The Society of St Vincent de Paul's National President, Kieran Stafford said: "It is totally unacceptable for a rich country like Ireland that so many children have no place to call home. And we must not forget that behind every statistic is a childhood lost to homelessness.

"These statistics don't show the stress and strain experienced by families living in emergency accommodation.

We meet families who have lost their accommodation at short notice, if for example the hotel has a major function and requires the rooms.

"Things are even more difficult for families who have to source their own emergency accommodation on a 'self-accommodating' basis which can involve regularly making hundreds of phone calls to hotels and B&Bs seeking a room for the night for themselves and their children.

"Then there are psychological and relationship issues caused by families having to live together in cramped and stressful conditions."

Mr. Stafford added: "70% of those that exited homelessness last year were re-housed in the private rented sector. Without enhanced security these families are exposed to becoming homeless again. It is critical that we invest in public housing and tenancy security measures so that people can plan for the future.”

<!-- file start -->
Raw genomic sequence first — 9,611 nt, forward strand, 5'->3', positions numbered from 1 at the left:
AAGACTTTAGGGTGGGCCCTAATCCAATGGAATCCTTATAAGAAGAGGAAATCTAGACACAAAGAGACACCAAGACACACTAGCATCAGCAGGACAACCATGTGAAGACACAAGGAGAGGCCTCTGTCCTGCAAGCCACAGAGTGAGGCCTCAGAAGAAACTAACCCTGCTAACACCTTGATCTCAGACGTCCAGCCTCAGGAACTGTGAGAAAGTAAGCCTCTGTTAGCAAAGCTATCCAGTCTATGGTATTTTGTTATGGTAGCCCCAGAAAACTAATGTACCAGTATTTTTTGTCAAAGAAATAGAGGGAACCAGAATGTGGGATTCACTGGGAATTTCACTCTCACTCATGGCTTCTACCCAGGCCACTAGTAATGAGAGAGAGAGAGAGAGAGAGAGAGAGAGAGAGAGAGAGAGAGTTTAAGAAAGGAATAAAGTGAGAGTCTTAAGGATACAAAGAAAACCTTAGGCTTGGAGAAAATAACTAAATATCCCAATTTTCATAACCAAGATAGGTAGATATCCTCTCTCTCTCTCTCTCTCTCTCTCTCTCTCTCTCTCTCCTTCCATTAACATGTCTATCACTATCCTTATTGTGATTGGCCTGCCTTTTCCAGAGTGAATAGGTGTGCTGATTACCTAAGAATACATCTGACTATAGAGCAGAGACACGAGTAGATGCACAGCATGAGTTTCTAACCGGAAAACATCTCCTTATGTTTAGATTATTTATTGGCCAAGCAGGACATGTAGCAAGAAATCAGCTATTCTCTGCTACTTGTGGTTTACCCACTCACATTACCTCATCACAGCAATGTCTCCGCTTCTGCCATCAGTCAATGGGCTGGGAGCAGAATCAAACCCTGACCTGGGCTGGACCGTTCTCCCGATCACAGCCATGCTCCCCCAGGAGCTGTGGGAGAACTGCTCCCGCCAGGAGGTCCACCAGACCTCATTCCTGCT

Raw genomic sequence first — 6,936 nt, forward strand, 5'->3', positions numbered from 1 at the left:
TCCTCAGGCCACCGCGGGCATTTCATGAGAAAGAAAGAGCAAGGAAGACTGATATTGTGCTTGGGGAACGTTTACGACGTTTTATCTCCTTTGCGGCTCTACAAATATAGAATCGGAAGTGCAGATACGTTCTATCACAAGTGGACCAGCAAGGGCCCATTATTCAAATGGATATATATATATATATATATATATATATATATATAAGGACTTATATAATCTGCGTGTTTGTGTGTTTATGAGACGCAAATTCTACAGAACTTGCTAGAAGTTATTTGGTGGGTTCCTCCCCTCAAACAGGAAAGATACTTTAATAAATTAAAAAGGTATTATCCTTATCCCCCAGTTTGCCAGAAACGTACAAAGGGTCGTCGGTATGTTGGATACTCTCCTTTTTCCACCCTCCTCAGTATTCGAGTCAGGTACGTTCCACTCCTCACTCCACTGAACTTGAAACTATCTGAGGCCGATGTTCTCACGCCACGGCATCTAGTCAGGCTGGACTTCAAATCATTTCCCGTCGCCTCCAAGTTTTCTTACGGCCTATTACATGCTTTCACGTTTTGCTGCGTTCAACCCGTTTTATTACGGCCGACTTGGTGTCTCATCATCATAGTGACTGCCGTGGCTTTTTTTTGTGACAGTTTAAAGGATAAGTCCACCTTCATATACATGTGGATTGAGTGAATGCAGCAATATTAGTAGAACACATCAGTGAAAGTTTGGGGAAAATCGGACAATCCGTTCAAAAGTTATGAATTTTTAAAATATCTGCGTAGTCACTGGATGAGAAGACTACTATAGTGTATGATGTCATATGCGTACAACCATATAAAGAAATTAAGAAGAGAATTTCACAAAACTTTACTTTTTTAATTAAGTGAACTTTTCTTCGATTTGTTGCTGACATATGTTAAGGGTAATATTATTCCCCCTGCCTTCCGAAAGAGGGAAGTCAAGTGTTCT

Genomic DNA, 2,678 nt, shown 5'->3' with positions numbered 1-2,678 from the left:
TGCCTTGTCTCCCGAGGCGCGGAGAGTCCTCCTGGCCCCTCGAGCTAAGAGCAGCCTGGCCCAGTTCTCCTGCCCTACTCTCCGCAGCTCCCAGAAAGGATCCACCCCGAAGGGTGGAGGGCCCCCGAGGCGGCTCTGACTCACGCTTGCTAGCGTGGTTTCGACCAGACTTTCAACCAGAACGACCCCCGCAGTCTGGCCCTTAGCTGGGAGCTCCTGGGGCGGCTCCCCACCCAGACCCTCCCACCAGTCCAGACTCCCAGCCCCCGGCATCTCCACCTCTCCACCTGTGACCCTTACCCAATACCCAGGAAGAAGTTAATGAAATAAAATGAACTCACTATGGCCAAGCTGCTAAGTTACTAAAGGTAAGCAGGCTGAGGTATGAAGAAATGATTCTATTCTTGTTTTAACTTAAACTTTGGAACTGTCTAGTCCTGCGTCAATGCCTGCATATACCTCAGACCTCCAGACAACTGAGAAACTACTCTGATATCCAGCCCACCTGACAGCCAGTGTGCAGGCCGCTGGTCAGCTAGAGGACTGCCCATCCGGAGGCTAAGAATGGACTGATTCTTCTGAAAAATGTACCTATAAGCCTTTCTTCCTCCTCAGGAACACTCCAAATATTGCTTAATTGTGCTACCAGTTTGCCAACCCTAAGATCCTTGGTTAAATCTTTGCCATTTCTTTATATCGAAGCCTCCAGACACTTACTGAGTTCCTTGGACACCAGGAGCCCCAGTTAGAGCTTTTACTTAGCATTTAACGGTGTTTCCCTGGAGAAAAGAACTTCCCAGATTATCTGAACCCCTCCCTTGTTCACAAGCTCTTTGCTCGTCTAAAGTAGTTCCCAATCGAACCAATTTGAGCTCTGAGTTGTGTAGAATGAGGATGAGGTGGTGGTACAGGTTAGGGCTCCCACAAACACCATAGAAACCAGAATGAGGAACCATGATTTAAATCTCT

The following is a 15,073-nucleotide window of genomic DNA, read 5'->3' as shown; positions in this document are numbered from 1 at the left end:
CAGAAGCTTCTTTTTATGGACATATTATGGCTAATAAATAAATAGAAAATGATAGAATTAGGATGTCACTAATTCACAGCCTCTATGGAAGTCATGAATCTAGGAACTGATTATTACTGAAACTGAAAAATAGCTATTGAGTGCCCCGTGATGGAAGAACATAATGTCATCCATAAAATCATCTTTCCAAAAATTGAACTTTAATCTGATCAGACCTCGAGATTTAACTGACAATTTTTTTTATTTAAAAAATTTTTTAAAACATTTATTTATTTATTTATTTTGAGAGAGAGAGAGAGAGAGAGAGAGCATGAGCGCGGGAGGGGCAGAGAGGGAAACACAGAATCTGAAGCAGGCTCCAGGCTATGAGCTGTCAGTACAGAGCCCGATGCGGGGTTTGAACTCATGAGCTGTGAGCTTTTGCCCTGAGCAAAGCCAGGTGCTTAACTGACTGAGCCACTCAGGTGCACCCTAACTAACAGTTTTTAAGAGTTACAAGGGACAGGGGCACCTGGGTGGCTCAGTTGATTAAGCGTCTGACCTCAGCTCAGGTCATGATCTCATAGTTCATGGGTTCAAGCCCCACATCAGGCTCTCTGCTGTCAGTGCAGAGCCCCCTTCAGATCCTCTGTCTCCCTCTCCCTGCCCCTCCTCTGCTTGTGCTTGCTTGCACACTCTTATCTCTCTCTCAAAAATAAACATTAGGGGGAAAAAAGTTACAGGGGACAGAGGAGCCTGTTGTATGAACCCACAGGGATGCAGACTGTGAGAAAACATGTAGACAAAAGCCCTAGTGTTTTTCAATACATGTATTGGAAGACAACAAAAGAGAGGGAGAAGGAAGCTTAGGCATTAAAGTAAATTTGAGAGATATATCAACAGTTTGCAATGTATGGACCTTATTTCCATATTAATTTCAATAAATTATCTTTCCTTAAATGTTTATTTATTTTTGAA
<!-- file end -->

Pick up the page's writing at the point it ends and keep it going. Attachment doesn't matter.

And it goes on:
Meanhwhile, Threshold have issued an appeal for donations following the release of figures.

CEO John-Mark McCafferty said Threshold's frontline services are under huge pressure trying to keep families in their homes this winter:

"They are challenging invalid notices of termination or rent reviews; taking discrimination cases to the Workplace Relations Commission; and challenging illegal evictions and represent tenants at the Residential Tenancies Board (RTB).

“This works. It keeps thousands of families in their homes. But we urgently need more money to fund homelessness prevention nationwide and we are appealing to the public to support us to prevent this crisis from worsening in the coming months.”

Speaking about the 700 families in emergency accommodation this year, Mr McCafferty said they "should not have had to go through homelessness in the first instance".